As previously reported (7), there is no evidence in the JUPITER trial that rosuvastatin led to any impairment of renal function as measured by eGFR at the 12-month visit; if anything, in the trial as a whole, median eGFR at 12 months was marginally improved among those randomly allocated to rosuvastatin as compared with placebo (66.8 vs. 66.6 ml/min/1.73 m2, p = 0.02). In analyses stratified by baseline eGFR, similar results were observed. Among those with eGFR <60 ml/min/1.73 m2 at baseline, the median eGFR levels at 12 months were 53.0 and 52.8 ml/min/1.73 m2 in the rosuvastatin and placebo groups, respectively (p = 0.44). Among those with eGFR ≥60 ml/min/1.73 m2 at baseline, the median eGFR levels at 12 months were 70.5 and 70.0 ml/min/1.73 m2 in the rosuvastatin and placebo groups, respectively (p = 0.007).
Effects of rosuvastatin on achieved LDL-C and achieved hsCRP according to baseline renal function
Within the JUPITER trial, the largest relative risk reductions were observed among those who not only reduced LDL-C more than 50% but also reduced hsCRP levels more than 50%; as reported previously, a 79% relative risk reduction in vascular events was observed in the JUPITER trial among those who achieved low levels of both LDL-C and hsCRP (10). We thus also sought to evaluate the reduction in both LDL-C and hsCRP according to baseline renal function. Among those with moderate CKD, rosuvastatin reduced LDL-C by 52% and hsCRP by 37%, whereas among those with more preserved renal function, LDL-C was reduced by 46% and hsCRP by 37% (all p values <0.001) (Table 3).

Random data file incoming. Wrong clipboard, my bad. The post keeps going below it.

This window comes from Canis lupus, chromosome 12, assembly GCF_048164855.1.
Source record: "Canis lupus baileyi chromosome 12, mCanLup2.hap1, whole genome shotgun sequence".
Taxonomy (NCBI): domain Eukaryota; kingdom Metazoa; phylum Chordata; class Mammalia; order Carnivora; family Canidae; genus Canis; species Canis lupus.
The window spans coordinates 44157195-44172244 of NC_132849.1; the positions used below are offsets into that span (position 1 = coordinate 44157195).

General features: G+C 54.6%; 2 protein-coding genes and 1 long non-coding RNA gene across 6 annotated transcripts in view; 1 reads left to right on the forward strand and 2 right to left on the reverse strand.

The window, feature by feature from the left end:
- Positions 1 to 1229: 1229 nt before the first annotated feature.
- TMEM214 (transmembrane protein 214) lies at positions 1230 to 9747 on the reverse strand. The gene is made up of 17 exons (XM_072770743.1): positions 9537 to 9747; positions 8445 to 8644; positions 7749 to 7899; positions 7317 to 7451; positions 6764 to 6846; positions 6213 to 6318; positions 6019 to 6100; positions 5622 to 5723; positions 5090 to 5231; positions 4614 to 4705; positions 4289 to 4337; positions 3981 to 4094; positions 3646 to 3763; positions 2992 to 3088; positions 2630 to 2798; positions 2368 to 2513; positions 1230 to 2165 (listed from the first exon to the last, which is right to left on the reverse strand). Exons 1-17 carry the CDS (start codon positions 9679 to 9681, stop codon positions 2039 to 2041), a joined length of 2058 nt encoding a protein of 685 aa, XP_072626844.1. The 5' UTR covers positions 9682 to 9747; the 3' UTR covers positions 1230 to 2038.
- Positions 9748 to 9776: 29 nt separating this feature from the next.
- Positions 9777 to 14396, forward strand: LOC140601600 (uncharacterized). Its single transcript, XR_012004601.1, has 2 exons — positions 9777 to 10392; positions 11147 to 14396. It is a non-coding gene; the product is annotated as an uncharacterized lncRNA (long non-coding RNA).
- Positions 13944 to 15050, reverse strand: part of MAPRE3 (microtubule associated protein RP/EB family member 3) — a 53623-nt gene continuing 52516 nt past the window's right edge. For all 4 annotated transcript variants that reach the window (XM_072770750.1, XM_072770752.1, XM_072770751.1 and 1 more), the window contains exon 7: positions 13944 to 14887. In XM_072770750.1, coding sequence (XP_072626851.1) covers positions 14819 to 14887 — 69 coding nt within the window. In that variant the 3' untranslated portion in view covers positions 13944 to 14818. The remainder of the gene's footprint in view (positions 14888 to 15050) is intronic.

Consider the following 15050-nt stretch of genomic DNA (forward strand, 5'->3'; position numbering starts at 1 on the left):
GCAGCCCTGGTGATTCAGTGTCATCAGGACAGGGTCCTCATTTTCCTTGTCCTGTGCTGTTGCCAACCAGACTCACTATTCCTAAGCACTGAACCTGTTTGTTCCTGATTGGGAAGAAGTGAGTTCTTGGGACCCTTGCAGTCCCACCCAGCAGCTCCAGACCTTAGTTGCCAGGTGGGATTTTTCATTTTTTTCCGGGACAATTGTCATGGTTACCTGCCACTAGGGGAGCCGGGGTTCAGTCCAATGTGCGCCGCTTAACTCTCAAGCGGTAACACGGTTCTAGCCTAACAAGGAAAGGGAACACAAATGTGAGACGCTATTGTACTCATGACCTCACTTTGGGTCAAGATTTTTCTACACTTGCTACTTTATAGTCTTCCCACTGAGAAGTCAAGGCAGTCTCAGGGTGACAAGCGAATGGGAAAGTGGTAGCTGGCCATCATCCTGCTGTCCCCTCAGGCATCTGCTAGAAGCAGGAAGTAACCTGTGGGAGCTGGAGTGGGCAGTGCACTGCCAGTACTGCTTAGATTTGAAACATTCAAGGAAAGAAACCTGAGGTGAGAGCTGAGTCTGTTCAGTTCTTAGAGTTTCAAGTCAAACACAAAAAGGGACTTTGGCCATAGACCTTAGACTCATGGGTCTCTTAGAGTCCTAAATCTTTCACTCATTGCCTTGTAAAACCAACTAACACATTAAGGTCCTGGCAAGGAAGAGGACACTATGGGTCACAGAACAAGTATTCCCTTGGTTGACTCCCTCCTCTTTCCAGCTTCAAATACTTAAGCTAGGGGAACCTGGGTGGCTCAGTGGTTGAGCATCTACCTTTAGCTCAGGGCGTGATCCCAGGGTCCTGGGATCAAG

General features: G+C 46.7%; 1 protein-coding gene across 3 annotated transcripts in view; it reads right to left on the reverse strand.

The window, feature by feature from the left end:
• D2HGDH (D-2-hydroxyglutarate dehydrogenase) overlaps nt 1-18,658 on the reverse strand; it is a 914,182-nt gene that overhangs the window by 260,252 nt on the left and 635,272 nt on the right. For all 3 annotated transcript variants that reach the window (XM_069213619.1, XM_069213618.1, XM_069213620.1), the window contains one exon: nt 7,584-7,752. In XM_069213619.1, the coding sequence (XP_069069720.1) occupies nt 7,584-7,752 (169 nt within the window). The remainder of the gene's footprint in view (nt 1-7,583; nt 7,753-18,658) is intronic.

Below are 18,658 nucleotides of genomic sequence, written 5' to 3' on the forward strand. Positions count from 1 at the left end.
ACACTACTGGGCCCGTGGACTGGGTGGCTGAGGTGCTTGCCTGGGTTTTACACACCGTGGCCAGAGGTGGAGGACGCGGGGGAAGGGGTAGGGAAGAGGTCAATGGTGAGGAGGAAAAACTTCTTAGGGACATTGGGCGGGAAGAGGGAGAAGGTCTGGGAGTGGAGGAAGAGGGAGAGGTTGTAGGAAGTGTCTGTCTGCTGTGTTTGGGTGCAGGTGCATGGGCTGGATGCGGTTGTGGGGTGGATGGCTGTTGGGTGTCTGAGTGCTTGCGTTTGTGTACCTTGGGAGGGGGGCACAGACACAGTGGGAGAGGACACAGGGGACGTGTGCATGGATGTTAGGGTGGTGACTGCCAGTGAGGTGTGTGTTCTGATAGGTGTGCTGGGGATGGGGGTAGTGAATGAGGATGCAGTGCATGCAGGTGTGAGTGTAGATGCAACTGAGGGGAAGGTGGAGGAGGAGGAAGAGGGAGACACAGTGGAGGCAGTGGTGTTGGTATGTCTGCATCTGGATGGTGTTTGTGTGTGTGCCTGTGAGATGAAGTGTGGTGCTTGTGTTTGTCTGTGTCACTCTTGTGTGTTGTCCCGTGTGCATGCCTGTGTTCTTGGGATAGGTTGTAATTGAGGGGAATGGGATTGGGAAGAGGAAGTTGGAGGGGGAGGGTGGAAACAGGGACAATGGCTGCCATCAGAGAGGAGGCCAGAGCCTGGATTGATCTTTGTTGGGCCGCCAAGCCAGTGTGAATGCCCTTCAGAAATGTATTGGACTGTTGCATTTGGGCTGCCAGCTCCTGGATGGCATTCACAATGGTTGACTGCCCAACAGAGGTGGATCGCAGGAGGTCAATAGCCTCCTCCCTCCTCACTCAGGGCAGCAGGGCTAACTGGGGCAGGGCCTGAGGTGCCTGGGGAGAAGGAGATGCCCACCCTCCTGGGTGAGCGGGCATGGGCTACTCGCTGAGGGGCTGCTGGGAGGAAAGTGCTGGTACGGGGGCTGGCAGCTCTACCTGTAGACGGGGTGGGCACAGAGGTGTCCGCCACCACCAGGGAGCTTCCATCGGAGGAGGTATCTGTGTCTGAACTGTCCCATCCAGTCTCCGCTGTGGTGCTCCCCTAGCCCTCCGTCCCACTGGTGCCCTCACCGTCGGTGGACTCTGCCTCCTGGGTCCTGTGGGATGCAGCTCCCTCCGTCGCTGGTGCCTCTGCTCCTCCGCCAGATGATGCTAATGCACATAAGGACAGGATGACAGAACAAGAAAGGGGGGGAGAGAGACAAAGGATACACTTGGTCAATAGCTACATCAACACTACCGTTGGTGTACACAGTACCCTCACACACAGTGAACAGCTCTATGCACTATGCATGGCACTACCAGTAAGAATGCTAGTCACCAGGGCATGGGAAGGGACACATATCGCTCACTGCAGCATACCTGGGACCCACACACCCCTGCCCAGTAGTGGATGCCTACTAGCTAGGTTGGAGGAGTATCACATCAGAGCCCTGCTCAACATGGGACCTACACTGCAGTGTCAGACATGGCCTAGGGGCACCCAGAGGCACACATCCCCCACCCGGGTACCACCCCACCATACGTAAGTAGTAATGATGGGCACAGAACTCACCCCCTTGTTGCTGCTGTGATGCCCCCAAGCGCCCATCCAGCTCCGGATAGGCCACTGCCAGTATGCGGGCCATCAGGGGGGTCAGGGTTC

Adverse event rates associated with rosuvastatin were similar in the JUPITER trial among those with and without moderate CKD (Table 4).
In this secondary analysis of participants in the JUPITER trial, rosuvastatin was effective at reducing cardiovascular event rates and all-cause mortality among the 3,267 study participants who had evidence of moderate CKD at study entry. As anticipated, absolute rates of future vascular disease were higher among those with moderate CKD. Thus, absolute risk reductions associated with rosuvastatin were higher (and NNT values were lower) among JUPITER participants with eGFR <60 ml/min/1.73 m2 when compared with those with higher eGFR levels. As such, these data support guidelines from the American Heart Association and the National Kidney Foundation to provide more aggressive cardiovascular prevention efforts among those with mild to moderately reduced renal function (2,3,11).